The real question most of you are probably wondering is how the recent events directly affect the U.S. markets. We’ve already seen a 75 point decline (3.5% drop) in the S&P 500 on Friday alone. I suspect a bit more downside in the U.S. markets can be expected over the next few weeks. The magnitude of a potential decline is anyone’s guess, but as you’ll recall from my past columns, we are starting this decline at a very overvalued level. It doesn’t matter if you measure valuation using earnings, revenues or cash flows, as all of these measures say the same thing – the markets are expensive. A 3.5% single day decline and 4.5% off an all-time high is not going to cause this market to go from expensive to cheap overnight. As I’ve said many times before, we need one of two things to happen before we put a significant amount of our clients’ cash to work. Corporate earnings need to accelerate and grow again or prices need to decline so that valuations can justify the fundamentals. It looks like the latter might be the most probable outcome in the near future.

Over the past few months, the S&P 500 has managed to increase a little over 17% off of the lows set in February. Part of the reason for the S&P 500 to come within a stone’s throw of making a new all-time high was the expectation for earnings to rebound in the second half of this year. Well, all it took was a vote in one country to put the earnings revival into question. Over the next month, it will be interesting to hear what companies have to say regarding their earnings outlook. If executives reiterate uncertainty concerning the recent global events and are hesitant to give future guidance, you can bet that analysts will begin to bring down their future earnings estimates. Another reason for the recent second half optimism was the decline in the U.S. dollar. Again, with uncertainty looming throughout the EU and the Euro currency, the value of the Euro and other currencies are likely to decline against the U.S. dollar. This will lead to our currency appreciating back toward the levels we witnessed in the back half of last year and beginning of this year. This will ultimately reverse the currency tailwind we just recently experienced. The negative effects of a stronger dollar on international revenues and earnings will once again be highlighted and likely to be a headwind for future earnings estimates.

However, there is a very real chance that financial markets around the world do not experience much of a decline and instead head back toward record highs. Coordinated central bank policy has the ability to reverse the recent negative price action. This has managed to do the trick for the past 8 years, so let’s hope central banks haven’t lost their touch. If global central banks can get together to come up with a plan to stem the decline within the financial markets, we may very well be on our way to making an all-time high in the S&P 500 in the not so distant future.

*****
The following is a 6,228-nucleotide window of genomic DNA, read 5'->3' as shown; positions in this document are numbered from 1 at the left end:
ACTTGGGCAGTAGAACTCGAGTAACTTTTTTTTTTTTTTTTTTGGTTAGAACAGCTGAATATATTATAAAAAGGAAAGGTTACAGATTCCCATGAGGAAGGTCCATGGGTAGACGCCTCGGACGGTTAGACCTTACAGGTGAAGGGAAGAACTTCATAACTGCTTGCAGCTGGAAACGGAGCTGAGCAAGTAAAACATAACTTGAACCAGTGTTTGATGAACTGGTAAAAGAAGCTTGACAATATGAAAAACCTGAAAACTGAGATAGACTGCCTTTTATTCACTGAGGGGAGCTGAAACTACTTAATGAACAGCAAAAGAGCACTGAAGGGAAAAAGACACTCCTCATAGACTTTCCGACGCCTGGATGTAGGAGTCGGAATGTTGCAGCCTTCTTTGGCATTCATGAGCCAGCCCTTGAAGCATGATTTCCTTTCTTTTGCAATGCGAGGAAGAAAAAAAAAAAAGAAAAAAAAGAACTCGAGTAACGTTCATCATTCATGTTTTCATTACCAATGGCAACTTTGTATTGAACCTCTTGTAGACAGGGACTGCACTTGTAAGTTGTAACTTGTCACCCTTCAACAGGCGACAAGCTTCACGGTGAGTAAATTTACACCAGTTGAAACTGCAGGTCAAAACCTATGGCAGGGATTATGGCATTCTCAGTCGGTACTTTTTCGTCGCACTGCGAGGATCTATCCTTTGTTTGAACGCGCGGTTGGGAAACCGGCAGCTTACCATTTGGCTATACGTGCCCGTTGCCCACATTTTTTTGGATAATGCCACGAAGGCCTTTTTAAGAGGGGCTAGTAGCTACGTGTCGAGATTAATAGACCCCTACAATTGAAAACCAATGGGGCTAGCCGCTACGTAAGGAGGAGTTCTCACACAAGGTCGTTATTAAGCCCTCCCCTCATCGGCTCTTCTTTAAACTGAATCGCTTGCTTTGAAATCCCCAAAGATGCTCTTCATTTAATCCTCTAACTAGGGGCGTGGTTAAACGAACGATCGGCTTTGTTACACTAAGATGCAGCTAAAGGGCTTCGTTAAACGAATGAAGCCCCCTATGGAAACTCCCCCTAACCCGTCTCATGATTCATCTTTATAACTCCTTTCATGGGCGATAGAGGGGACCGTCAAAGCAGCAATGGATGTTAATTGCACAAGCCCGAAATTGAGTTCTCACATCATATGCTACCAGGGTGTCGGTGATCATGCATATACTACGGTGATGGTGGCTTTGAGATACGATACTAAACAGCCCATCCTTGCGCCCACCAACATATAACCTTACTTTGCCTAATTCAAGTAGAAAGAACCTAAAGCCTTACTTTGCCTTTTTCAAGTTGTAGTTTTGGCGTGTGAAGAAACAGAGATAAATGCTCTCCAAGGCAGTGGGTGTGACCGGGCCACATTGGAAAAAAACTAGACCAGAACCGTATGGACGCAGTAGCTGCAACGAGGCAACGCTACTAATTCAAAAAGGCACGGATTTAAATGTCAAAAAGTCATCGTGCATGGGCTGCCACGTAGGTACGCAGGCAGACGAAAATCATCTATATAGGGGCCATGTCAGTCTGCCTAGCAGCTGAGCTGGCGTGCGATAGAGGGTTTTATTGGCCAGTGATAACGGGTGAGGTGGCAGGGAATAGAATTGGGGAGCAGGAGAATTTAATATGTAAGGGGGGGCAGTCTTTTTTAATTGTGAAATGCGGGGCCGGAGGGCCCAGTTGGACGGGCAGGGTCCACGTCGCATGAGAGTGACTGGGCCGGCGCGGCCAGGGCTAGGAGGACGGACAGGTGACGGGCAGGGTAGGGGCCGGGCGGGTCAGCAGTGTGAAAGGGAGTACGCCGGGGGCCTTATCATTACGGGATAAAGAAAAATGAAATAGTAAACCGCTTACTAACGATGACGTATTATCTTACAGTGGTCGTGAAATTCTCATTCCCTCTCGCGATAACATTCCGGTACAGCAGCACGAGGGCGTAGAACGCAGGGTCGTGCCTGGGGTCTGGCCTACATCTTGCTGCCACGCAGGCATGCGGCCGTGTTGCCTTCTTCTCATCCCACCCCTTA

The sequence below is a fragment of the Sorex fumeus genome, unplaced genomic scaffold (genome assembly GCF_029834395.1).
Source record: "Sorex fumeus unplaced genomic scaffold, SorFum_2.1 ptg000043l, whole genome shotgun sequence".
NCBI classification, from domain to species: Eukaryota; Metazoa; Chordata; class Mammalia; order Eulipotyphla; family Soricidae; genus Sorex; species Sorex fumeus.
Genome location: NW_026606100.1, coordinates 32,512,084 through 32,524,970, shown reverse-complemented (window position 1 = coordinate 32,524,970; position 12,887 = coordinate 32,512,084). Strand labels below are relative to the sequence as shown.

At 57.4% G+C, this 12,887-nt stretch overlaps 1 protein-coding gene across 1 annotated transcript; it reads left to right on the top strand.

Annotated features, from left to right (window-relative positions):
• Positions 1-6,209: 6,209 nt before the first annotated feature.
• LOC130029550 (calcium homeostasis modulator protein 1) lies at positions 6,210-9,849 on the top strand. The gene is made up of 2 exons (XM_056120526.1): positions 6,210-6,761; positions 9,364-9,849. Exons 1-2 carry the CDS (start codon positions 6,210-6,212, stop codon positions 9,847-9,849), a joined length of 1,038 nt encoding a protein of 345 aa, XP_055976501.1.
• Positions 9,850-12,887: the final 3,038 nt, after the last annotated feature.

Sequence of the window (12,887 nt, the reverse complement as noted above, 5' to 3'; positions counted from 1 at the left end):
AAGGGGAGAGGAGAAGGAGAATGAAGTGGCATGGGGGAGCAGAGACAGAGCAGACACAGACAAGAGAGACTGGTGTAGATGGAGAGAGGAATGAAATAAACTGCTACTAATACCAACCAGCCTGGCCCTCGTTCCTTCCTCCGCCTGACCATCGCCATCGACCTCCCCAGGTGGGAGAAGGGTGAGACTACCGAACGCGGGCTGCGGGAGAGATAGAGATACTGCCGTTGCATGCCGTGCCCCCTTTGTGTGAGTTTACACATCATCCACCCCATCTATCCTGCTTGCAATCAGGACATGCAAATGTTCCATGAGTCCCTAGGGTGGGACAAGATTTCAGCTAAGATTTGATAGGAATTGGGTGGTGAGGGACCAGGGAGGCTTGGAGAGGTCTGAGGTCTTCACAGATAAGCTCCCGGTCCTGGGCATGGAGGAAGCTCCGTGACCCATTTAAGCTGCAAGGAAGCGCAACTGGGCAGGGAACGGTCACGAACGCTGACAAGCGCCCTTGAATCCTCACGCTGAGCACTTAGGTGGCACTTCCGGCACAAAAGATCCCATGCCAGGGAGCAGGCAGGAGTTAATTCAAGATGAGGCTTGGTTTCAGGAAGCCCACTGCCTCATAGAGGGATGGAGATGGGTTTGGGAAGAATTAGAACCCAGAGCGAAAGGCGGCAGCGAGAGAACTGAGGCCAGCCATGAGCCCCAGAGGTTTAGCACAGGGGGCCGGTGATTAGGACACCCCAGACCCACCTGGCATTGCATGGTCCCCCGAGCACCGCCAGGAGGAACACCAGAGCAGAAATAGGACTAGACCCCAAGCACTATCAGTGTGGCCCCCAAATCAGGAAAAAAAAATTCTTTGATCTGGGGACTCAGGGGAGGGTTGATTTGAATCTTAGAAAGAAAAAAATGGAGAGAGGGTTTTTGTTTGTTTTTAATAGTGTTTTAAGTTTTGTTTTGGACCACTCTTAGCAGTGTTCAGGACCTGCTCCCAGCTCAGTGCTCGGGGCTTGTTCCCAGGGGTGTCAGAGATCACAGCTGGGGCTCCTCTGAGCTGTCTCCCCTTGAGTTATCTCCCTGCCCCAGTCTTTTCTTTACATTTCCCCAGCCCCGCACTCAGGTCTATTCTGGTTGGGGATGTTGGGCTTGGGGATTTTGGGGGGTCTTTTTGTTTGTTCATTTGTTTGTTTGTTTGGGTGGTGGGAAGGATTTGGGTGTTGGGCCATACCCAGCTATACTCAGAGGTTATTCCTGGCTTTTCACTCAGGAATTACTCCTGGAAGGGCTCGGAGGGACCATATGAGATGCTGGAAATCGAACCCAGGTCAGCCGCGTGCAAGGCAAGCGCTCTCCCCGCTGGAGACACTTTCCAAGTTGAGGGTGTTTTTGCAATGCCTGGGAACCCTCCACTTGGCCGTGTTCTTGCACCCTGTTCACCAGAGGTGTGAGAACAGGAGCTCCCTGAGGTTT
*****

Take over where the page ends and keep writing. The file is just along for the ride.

So how does Tandem, as an investment manager, react to all of this news? The short answer is – we don’t. There is no reason to panic and liquidate all of our clients’ holdings. We’ve been net sellers for nearly two years now and already sit on a significant amount of cash. On the flip side, there is also no reason to run out and put all of our clients’ cash to work tomorrow. As you will recall from last month’s column, the numbers within our quantitative model will dictate when we put cash to work. We weren’t really getting any “buy” signals a month ago when the S&P 500 was practically at the same place where it closed on Friday, and nothing much has really changed on the corporate earnings front since then. Therefore, it is very likely that we need to see more downside in the markets before companies become attractive again.

My best guess is that we stay within the trading range that has been carved out over the past two years – 1810 and 2130 on the S&P 500. With all of the uncertainty looming within the EU and the upcoming U.S. elections, we are likely to trade down to the lower end of the range at some point. It’s not time to panic. Rather, it’s a good time to be patient and leg into positions as opportunities arise. It’s also a great time to book your trip to London or book a Scottish golf trip, because it just got 10% cheaper overnight!

–Billy Little, CFA

 

“It requires a great deal of boldness and a great deal of caution to make a great fortune, and when you have it, it requires ten times as much skill to keep it.” ~ Ralph Waldo Emerson